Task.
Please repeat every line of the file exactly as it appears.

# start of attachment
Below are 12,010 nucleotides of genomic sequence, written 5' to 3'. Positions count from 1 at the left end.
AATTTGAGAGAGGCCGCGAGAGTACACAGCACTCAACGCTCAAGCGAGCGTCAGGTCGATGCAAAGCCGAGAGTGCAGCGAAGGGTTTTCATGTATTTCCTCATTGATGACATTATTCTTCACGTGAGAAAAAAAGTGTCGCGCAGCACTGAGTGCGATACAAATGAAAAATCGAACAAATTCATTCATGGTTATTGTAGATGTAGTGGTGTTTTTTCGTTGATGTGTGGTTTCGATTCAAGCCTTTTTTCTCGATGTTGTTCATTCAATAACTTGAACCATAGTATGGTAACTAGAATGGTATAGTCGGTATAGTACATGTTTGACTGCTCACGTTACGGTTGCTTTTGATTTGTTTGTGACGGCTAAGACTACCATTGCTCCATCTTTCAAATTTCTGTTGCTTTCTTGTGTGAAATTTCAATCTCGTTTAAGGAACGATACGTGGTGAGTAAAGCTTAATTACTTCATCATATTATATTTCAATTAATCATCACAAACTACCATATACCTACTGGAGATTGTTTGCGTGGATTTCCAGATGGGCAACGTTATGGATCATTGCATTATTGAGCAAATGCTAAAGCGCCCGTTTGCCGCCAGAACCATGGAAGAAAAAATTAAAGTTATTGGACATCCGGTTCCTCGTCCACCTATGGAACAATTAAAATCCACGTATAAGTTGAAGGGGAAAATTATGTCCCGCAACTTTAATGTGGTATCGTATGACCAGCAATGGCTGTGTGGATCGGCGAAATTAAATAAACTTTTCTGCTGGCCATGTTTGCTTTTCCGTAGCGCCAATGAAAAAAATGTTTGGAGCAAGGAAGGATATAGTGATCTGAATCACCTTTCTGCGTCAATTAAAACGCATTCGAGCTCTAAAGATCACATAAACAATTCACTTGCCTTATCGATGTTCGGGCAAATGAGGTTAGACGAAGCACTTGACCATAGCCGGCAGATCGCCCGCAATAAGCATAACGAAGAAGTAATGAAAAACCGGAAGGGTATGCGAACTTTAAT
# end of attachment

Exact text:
Below are 12,010 nucleotides of genomic sequence, written 5' to 3'. Positions count from 1 at the left end.
AATTTGAGAGAGGCCGCGAGAGTACACAGCACTCAACGCTCAAGCGAGCGTCAGGTCGATGCAAAGCCGAGAGTGCAGCGAAGGGTTTTCATGTATTTCCTCATTGATGACATTATTCTTCACGTGAGAAAAAAAGTGTCGCGCAGCACTGAGTGCGATACAAATGAAAAATCGAACAAATTCATTCATGGTTATTGTAGATGTAGTGGTGTTTTTTCGTTGATGTGTGGTTTCGATTCAAGCCTTTTTTCTCGATGTTGTTCATTCAATAACTTGAACCATAGTATGGTAACTAGAATGGTATAGTCGGTATAGTACATGTTTGACTGCTCACGTTACGGTTGCTTTTGATTTGTTTGTGACGGCTAAGACTACCATTGCTCCATCTTTCAAATTTCTGTTGCTTTCTTGTGTGAAATTTCAATCTCGTTTAAGGAACGATACGTGGTGAGTAAAGCTTAATTACTTCATCATATTATATTTCAATTAATCATCACAAACTACCATATACCTACTGGAGATTGTTTGCGTGGATTTCCAGATGGGCAACGTTATGGATCATTGCATTATTGAGCAAATGCTAAAGCGCCCGTTTGCCGCCAGAACCATGGAAGAAAAAATTAAAGTTATTGGACATCCGGTTCCTCGTCCACCTATGGAACAATTAAAATCCACGTATAAGTTGAAGGGGAAAATTATGTCCCGCAACTTTAATGTGGTATCGTATGACCAGCAATGGCTGTGTGGATCGGCGAAATTAAATAAACTTTTCTGCTGGCCATGTTTGCTTTTCCGTAGCGCCAATGAAAAAAATGTTTGGAGCAAGGAAGGATATAGTGATCTGAATCACCTTTCTGCGTCAATTAAAACGCATTCGAGCTCTAAAGATCACATAAACAATTCACTTGCCTTATCGATGTTCGGGCAAATGAGGTTAGACGAAGCACTTGACCATAGCCGGCAGATCGCCCGCAATAAGCATAACGAAGAAGTAATGAAAAACCGGAAGGGTATGCGAACTTTAAT